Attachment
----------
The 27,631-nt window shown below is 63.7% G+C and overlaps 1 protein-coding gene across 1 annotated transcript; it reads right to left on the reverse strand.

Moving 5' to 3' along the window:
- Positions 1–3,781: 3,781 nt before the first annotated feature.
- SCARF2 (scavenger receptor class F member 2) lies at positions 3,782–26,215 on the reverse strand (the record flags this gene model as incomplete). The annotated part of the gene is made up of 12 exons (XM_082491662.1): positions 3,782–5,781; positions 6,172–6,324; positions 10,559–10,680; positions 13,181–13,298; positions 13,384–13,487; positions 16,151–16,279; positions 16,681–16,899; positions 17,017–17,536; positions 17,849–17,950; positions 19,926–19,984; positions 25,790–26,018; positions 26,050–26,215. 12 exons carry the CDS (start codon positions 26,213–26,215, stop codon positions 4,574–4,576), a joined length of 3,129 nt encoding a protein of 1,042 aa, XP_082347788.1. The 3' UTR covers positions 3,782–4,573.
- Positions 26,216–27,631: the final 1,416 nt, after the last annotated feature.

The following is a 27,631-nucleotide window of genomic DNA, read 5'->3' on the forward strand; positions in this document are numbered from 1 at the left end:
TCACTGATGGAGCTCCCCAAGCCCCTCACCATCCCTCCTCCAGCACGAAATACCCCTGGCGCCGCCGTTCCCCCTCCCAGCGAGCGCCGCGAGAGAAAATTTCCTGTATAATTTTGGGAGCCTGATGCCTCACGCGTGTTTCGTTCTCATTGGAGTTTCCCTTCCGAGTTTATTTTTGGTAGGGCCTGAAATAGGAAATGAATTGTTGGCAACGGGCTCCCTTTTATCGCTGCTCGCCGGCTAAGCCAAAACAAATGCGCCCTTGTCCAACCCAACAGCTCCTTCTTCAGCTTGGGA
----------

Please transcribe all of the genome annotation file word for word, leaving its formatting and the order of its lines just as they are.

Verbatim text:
The 27,631-nt window shown below is 63.7% G+C and overlaps 1 protein-coding gene across 1 annotated transcript; it reads right to left on the reverse strand.

Moving 5' to 3' along the window:
- Positions 1–3,781: 3,781 nt before the first annotated feature.
- SCARF2 (scavenger receptor class F member 2) lies at positions 3,782–26,215 on the reverse strand (the record flags this gene model as incomplete). The annotated part of the gene is made up of 12 exons (XM_082491662.1): positions 3,782–5,781; positions 6,172–6,324; positions 10,559–10,680; positions 13,181–13,298; positions 13,384–13,487; positions 16,151–16,279; positions 16,681–16,899; positions 17,017–17,536; positions 17,849–17,950; positions 19,926–19,984; positions 25,790–26,018; positions 26,050–26,215. 12 exons carry the CDS (start codon positions 26,213–26,215, stop codon positions 4,574–4,576), a joined length of 3,129 nt encoding a protein of 1,042 aa, XP_082347788.1. The 3' UTR covers positions 3,782–4,573.
- Positions 26,216–27,631: the final 1,416 nt, after the last annotated feature.

The following is a 27,631-nucleotide window of genomic DNA, read 5'->3' on the forward strand; positions in this document are numbered from 1 at the left end:
TCACTGATGGAGCTCCCCAAGCCCCTCACCATCCCTCCTCCAGCACGAAATACCCCTGGCGCCGCCGTTCCCCCTCCCAGCGAGCGCCGCGAGAGAAAATTTCCTGTATAATTTTGGGAGCCTGATGCCTCACGCGTGTTTCGTTCTCATTGGAGTTTCCCTTCCGAGTTTATTTTTGGTAGGGCCTGAAATAGGAAATGAATTGTTGGCAACGGGCTCCCTTTTATCGCTGCTCGCCGGCTAAGCCAAAACAAATGCGCCCTTGTCCAACCCAACAGCTCCTTCTTCAGCTTGGGA